Things were getting tense in the gondola. I’d just been hired as a ski instructor and it was training day. In the bucket with me were a fellow trainee and a polite young Wyoming cowboy, our veteran instructor trainer for the day. My fellow trainee was also a fiery tree hugger. It was the late ’80s and the northwest timber wars sparked by the endangered spotted owl were at a fevered pitch.
We tree huggers were on a good rant when the polite Wyoming ranch boy spoke up, suggesting we were blindered hypocrites for ignoring the permanent vertical strip clear cuts all around us. Fuse lit, we launched into a heated argument about which was a more sustainable use of public lands, resource extraction or recreation. His point seemed ludicrous, that somehow the timber industry’s raping and pillaging across vast landscapes was more sustainable than our oh-so-light-on-the-land recreational uses. We smugly walked away from the conversation confident that we crushed our challenger.
Fast forward 30 years. I’d like to apologize to that nice cowboy. If they haven’t already, those trees will grow back eventually, and some habitat value will be restored. On the other hand, there ain’t no way that Spar Gulch or Dallas Freeway are going to hold trees ever again. The point is while large-scale old-growth timber harvesting is certainly ecologically destructive, recreation shouldn’t get a pass as squeaky clean. Yes, a clearcut or well pad is devastating in the short to medium term. Yet, they do grow back, and their habitat values increasingly restores as time goes by. On the other hand, recreation is a permanent occupier and the demand curve seems to only go one way, steeply up.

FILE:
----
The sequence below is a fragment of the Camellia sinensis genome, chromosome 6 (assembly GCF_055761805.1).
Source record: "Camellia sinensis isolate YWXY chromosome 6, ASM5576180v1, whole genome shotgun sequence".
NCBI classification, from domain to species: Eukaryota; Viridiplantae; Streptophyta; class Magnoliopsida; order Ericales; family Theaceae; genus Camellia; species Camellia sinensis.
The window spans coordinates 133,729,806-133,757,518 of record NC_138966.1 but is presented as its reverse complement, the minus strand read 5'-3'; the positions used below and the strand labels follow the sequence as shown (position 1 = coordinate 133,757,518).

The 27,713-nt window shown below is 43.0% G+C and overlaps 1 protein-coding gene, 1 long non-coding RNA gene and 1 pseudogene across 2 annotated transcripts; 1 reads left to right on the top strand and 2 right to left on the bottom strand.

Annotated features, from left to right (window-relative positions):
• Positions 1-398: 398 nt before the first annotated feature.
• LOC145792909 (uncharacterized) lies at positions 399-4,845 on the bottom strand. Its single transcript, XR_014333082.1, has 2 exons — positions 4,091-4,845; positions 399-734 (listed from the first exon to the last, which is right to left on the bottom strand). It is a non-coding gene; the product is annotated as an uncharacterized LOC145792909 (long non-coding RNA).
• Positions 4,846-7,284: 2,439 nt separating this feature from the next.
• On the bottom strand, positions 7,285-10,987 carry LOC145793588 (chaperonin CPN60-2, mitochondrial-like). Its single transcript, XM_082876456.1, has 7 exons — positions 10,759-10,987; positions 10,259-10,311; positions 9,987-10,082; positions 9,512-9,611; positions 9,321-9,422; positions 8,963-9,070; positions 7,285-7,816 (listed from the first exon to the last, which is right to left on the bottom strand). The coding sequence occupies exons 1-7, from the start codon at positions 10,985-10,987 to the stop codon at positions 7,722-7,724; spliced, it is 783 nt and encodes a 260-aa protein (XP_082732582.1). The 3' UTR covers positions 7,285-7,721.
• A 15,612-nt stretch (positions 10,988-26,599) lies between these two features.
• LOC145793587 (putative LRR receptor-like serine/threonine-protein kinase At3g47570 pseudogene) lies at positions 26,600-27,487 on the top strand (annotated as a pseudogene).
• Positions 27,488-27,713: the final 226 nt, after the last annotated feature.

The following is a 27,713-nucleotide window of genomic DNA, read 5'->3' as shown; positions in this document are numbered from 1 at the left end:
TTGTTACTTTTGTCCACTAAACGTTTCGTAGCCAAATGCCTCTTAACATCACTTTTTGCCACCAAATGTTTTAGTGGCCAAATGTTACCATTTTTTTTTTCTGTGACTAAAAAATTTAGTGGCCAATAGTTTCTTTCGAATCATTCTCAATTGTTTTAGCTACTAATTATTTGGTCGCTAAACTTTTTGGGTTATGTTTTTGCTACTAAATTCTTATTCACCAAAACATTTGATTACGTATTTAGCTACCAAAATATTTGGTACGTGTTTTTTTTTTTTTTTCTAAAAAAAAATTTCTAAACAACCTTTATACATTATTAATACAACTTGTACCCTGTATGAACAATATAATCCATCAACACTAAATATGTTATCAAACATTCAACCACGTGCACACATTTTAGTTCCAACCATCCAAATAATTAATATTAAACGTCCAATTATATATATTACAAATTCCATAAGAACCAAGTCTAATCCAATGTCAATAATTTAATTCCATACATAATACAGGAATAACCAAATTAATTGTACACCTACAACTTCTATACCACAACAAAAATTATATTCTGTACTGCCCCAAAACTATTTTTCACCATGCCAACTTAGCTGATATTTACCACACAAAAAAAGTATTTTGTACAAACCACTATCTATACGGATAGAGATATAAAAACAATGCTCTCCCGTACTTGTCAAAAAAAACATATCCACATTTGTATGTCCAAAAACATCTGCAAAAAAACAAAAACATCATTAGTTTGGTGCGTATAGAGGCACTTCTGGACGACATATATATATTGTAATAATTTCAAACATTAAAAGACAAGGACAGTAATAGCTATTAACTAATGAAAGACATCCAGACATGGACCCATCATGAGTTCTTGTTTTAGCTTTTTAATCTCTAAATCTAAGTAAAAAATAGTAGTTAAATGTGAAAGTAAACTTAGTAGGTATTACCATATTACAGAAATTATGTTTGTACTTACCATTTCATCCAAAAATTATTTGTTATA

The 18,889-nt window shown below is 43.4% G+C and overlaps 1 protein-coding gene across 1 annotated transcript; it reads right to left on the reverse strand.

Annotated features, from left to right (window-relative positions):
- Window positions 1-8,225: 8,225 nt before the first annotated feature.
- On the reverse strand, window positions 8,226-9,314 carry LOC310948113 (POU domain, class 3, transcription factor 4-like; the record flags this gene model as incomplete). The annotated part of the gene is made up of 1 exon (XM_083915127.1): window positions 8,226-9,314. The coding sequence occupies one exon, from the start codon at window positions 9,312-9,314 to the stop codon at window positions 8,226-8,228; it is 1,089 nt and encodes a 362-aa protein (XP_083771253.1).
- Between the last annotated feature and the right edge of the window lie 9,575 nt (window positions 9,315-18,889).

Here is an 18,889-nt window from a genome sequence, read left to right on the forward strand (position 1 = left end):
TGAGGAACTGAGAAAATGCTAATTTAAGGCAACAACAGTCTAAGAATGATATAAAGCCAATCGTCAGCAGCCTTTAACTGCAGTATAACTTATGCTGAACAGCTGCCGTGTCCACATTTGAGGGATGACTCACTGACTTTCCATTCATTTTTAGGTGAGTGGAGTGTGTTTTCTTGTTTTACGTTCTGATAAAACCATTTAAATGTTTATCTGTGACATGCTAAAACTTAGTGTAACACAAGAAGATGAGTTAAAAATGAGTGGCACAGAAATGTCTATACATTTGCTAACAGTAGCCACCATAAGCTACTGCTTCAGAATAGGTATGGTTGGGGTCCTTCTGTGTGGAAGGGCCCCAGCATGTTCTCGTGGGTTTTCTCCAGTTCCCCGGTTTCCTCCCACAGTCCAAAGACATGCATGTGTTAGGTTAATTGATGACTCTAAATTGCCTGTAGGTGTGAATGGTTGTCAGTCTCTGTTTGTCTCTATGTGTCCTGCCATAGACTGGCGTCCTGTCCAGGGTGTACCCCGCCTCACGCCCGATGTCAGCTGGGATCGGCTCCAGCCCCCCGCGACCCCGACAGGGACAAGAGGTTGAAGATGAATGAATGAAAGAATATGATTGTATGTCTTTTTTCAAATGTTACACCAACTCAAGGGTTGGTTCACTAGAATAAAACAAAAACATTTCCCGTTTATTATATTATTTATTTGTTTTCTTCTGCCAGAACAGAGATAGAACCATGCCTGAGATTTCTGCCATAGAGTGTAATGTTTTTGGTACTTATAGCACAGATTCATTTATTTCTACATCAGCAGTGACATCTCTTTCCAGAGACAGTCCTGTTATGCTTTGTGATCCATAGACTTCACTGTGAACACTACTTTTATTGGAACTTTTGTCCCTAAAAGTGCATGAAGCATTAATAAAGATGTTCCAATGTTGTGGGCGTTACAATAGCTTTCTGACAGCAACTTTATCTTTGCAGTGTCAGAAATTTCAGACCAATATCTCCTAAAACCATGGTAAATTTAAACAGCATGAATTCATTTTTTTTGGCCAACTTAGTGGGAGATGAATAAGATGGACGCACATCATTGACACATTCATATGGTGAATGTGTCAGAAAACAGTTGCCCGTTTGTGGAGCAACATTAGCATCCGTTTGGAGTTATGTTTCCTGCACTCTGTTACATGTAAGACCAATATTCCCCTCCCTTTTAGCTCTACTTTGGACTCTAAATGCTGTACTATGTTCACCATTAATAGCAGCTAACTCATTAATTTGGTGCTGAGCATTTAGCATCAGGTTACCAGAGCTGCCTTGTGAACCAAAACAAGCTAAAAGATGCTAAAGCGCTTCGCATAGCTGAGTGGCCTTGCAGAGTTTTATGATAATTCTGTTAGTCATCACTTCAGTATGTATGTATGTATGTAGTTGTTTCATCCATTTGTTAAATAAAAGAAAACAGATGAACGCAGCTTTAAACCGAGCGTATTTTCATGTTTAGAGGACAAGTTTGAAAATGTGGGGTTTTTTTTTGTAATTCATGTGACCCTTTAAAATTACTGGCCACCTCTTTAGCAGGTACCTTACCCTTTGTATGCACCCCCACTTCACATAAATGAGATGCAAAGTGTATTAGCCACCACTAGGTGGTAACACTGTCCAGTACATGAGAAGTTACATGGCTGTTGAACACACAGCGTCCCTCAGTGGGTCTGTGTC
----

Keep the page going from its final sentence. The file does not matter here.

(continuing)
Before you burn me as a heretic, hear me out.
The demand for more trails, particularly by the mountain bike community, seems insatiable. And how often have you ever seen a (legal) trail abandoned and ecologically restored? Since that well-meaning but misguided argument with that polite cowboy, I’ve seen trail systems metastasize across public lands.
I don’t pick on the mountain bike community out of animus. They’re just an easy target because that’s where most of the trail expansion pressure is coming from these days. I’m a mountain biker and, living at the foot of the Prince Creek/Crown trail system, I am definitely a beneficiary of the aggressive trail development ethos. But at what cost? The science is clear that recreational trails of all types impact habitat. A Google search on environmental impacts of recreational trails produced 23 million hits.
Fundamentally, trails and their use disturb and displace wildlife. There’s a threshold at which recreational use intensity so alters habitat that it’s abandoned. But they can just go over the hill to some other habitat, right? Nope. They chose the habitat they were displaced from because it provided something they needed; food, water, shelter or secure refuge. Over the hill wasn’t selected because it was less desirable. And, I’ve seen RFMBA’s grand plan. There’s hardly an empty space on the map not targeted for a new trail.
Again, I’m not saying that multinational corporations liquidating our natural resources and shipping old growth forests to be sunk in Tokyo Harbor is better than mountain bike trails. It’s not … nor is it a binary, either-or choice. It’s that we can’t bury our heads in the sand because we pedal a bike rather than operate a feller buncher.
What we do need to do is have a far-sighted, thoughtful conversation about limits; about who we are and what we value.
Unlimited demand for new trails on a finite landscape will have significant and regrettable impacts unless we ask ourselves today, “How much is enough?” How much space do we want to leave for our co-inhabitants of this blue marble? Do we want to tell our grandkids that we valued proximity to true wildness enough to show humility and restraint? Or do we want to regale them with tales of how great the old days were when we used to see vast herds of deer and elk, the occasional lynx and other wild denizens who needed some space to roam? Sorry the titillation of the shiny new trail was too much to resist.
Since arriving here in 1984, Sloan has lived in communities throughout the valley, finally putting down roots and raising a family in Carbondale. Having recently stepped down as Wilderness Workshop’s Executive Director after 20-plus years, he’s still wondering what he’s going to be when he grows up. This column may be a start.